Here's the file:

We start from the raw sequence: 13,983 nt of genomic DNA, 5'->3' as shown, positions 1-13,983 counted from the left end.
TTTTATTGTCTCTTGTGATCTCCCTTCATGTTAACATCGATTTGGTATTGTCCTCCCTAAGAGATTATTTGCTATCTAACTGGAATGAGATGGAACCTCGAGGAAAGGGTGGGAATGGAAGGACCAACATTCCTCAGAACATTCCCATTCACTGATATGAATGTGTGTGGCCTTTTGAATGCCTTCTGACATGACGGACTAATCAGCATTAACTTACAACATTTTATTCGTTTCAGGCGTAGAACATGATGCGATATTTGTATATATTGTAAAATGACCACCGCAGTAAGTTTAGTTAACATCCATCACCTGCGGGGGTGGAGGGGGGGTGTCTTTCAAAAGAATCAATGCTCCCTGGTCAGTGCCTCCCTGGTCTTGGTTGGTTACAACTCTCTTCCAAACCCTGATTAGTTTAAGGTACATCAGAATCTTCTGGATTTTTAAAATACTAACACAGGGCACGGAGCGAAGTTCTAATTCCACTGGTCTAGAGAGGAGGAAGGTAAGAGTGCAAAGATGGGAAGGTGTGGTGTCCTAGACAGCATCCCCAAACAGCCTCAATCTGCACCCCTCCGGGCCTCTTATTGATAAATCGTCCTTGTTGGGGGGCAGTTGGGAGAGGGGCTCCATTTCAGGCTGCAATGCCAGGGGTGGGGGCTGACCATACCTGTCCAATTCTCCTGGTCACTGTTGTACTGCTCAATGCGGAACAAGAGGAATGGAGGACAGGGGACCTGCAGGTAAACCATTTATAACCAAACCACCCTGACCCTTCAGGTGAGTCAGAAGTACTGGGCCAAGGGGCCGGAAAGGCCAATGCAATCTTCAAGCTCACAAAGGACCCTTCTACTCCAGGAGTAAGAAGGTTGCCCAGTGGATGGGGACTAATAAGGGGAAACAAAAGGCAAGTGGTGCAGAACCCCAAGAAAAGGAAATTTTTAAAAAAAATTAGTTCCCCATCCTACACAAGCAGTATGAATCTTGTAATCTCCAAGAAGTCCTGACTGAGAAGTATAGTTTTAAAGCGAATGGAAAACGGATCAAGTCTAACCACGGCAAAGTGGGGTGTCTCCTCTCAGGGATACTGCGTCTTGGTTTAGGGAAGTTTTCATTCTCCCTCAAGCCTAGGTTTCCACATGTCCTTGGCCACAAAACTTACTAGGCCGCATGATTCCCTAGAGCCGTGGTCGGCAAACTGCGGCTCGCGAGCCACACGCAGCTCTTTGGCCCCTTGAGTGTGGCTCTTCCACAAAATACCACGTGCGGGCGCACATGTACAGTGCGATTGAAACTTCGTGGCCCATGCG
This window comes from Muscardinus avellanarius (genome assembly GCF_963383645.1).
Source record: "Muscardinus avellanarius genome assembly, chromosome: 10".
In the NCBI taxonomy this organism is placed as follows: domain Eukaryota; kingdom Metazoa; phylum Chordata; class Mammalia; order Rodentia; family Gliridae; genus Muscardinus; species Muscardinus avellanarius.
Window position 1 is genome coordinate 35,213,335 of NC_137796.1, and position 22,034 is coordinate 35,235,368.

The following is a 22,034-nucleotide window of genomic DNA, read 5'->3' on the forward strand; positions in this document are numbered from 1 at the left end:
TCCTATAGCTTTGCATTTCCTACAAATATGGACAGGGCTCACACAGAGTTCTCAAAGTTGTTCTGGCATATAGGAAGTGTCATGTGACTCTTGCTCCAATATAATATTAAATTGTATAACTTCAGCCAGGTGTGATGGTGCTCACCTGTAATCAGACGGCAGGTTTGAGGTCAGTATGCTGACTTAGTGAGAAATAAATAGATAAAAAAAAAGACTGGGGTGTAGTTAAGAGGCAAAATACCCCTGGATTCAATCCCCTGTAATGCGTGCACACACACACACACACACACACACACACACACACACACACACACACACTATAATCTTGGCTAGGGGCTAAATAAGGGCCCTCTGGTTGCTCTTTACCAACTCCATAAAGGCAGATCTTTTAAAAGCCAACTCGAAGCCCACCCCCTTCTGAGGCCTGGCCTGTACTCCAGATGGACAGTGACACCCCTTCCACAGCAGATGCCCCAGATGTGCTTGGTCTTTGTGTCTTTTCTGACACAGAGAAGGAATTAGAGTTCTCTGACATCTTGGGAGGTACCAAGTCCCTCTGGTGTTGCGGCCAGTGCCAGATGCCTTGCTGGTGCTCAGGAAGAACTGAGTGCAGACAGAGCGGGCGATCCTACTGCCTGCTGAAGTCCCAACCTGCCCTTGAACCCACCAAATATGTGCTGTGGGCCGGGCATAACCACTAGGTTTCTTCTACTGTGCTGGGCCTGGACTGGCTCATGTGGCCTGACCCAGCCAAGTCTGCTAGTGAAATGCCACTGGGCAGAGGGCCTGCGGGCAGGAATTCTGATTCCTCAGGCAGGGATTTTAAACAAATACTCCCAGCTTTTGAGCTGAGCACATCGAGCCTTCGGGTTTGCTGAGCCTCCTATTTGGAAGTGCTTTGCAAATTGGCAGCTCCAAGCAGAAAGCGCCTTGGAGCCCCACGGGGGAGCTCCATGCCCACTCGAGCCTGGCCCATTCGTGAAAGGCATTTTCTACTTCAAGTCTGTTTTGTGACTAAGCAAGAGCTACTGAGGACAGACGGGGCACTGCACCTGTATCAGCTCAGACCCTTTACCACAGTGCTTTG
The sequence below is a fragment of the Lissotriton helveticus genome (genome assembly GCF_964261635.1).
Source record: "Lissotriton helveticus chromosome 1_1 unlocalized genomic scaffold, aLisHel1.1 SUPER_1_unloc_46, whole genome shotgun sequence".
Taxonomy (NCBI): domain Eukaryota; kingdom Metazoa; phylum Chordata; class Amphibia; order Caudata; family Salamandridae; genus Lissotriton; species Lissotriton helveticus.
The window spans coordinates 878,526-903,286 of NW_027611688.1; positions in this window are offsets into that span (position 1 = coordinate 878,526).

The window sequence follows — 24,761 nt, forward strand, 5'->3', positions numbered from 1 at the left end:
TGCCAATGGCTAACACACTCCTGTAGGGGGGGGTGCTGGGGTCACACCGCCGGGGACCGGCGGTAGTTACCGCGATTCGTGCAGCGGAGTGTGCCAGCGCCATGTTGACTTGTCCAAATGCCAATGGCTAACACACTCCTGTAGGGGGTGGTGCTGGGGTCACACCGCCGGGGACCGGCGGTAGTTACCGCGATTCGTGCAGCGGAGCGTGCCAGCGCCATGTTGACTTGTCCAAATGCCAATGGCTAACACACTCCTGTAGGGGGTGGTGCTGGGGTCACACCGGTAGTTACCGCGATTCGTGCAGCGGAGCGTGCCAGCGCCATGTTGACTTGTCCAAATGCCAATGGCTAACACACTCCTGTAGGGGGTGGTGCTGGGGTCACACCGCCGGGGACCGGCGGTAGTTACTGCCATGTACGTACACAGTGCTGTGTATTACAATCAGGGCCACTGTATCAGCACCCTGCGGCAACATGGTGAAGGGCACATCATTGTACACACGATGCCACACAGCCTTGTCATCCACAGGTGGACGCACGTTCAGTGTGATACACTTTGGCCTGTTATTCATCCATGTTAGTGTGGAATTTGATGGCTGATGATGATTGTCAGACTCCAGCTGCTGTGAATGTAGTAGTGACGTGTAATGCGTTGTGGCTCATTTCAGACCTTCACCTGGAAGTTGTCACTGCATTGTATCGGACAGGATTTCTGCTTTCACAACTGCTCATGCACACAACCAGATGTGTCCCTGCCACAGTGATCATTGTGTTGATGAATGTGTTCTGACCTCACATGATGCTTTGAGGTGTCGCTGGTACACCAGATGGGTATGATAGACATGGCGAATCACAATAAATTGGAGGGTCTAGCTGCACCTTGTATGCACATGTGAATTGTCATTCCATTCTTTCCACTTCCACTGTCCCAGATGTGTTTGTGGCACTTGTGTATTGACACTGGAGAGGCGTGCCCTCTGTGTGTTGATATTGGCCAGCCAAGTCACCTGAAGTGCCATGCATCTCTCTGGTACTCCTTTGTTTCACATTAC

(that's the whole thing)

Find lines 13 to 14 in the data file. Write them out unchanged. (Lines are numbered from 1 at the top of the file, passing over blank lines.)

The window sequence follows — 24,761 nt, forward strand, 5'->3', positions numbered from 1 at the left end:
TGCCAATGGCTAACACACTCCTGTAGGGGGGGGTGCTGGGGTCACACCGCCGGGGACCGGCGGTAGTTACCGCGATTCGTGCAGCGGAGTGTGCCAGCGCCATGTTGACTTGTCCAAATGCCAATGGCTAACACACTCCTGTAGGGGGTGGTGCTGGGGTCACACCGCCGGGGACCGGCGGTAGTTACCGCGATTCGTGCAGCGGAGCGTGCCAGCGCCATGTTGACTTGTCCAAATGCCAATGGCTAACACACTCCTGTAGGGGGTGGTGCTGGGGTCACACCGGTAGTTACCGCGATTCGTGCAGCGGAGCGTGCCAGCGCCATGTTGACTTGTCCAAATGCCAATGGCTAACACACTCCTGTAGGGGGTGGTGCTGGGGTCACACCGCCGGGGACCGGCGGTAGTTACTGCCATGTACGTACACAGTGCTGTGTATTACAATCAGGGCCACTGTATCAGCACCCTGCGGCAACATGGTGAAGGGCACATCATTGTACACACGATGCCACACAGCCTTGTCATCCACAGGTGGACGCACGTTCAGTGTGATACACTTTGGCCTGTTATTCATCCATGTTAGTGTGGAATTTGATGGCTGATGATGATTGTCAGACTCCAGCTGCTGTGAATGTAGTAGTGACGTGTAATGCGTTGTGGCTCATTTCAGACCTTCACCTGGAAGTTGTCACTGCATTGTATCGGACAGGATTTCTGCTTTCACAACTGCTCATGCACACAACCAGATGTGTCCCTGCCACAGTGATCATTGTGTTGATGAATGTGTTCTGACCTCACATGATGCTTTGAGGTGTCGCTGGTACACCAGATGGGTATGATAGACATGGCGAATCACAATAAATTGGAGGGTCTAGCTGCACCTTGTATGCACATGTGAATTGTCATTCCATTCTTTCCACTTCCACTGTCCCAGATGTGTTTGTGGCACTTGTGTATTGACACTGGAGAGGCGTGCCCTCTGTGTGTTGATATTGGCCAGCCAAGTCACCTGAAGTGCCATGCATCTCTCTGGTACTCCTTTGTTTCACATTAC